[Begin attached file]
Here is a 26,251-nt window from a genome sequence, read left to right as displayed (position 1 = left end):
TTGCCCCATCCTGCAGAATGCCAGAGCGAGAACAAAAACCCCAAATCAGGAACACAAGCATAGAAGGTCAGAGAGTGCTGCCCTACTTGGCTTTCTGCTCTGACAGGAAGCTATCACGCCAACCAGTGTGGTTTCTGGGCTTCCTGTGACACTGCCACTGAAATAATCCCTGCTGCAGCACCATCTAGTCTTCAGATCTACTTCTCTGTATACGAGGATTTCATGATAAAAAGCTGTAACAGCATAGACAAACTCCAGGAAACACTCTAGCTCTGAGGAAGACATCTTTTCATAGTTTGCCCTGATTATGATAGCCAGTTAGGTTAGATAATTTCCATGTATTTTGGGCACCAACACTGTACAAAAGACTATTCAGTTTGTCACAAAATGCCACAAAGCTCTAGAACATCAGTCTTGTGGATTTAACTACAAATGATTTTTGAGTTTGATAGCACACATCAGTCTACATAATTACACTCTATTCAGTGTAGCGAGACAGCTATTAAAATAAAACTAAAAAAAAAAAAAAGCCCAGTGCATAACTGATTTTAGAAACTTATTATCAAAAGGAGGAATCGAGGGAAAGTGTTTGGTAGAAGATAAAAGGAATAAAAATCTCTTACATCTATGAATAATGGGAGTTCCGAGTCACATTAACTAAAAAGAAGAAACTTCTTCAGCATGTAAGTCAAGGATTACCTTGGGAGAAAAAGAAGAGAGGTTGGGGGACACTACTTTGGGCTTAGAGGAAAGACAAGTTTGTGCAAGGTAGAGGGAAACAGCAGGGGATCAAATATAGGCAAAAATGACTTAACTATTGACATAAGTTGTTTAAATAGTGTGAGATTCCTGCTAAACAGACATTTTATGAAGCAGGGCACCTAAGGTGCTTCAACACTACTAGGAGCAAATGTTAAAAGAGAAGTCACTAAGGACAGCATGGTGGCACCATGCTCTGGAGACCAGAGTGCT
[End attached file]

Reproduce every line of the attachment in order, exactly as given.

Here is a 26,251-nt window from a genome sequence, read left to right as displayed (position 1 = left end):
TTGCCCCATCCTGCAGAATGCCAGAGCGAGAACAAAAACCCCAAATCAGGAACACAAGCATAGAAGGTCAGAGAGTGCTGCCCTACTTGGCTTTCTGCTCTGACAGGAAGCTATCACGCCAACCAGTGTGGTTTCTGGGCTTCCTGTGACACTGCCACTGAAATAATCCCTGCTGCAGCACCATCTAGTCTTCAGATCTACTTCTCTGTATACGAGGATTTCATGATAAAAAGCTGTAACAGCATAGACAAACTCCAGGAAACACTCTAGCTCTGAGGAAGACATCTTTTCATAGTTTGCCCTGATTATGATAGCCAGTTAGGTTAGATAATTTCCATGTATTTTGGGCACCAACACTGTACAAAAGACTATTCAGTTTGTCACAAAATGCCACAAAGCTCTAGAACATCAGTCTTGTGGATTTAACTACAAATGATTTTTGAGTTTGATAGCACACATCAGTCTACATAATTACACTCTATTCAGTGTAGCGAGACAGCTATTAAAATAAAACTAAAAAAAAAAAAAAGCCCAGTGCATAACTGATTTTAGAAACTTATTATCAAAAGGAGGAATCGAGGGAAAGTGTTTGGTAGAAGATAAAAGGAATAAAAATCTCTTACATCTATGAATAATGGGAGTTCCGAGTCACATTAACTAAAAAGAAGAAACTTCTTCAGCATGTAAGTCAAGGATTACCTTGGGAGAAAAAGAAGAGAGGTTGGGGGACACTACTTTGGGCTTAGAGGAAAGACAAGTTTGTGCAAGGTAGAGGGAAACAGCAGGGGATCAAATATAGGCAAAAATGACTTAACTATTGACATAAGTTGTTTAAATAGTGTGAGATTCCTGCTAAACAGACATTTTATGAAGCAGGGCACCTAAGGTGCTTCAACACTACTAGGAGCAAATGTTAAAAGAGAAGTCACTAAGGACAGCATGGTGGCACCATGCTCTGGAGACCAGAGTGCT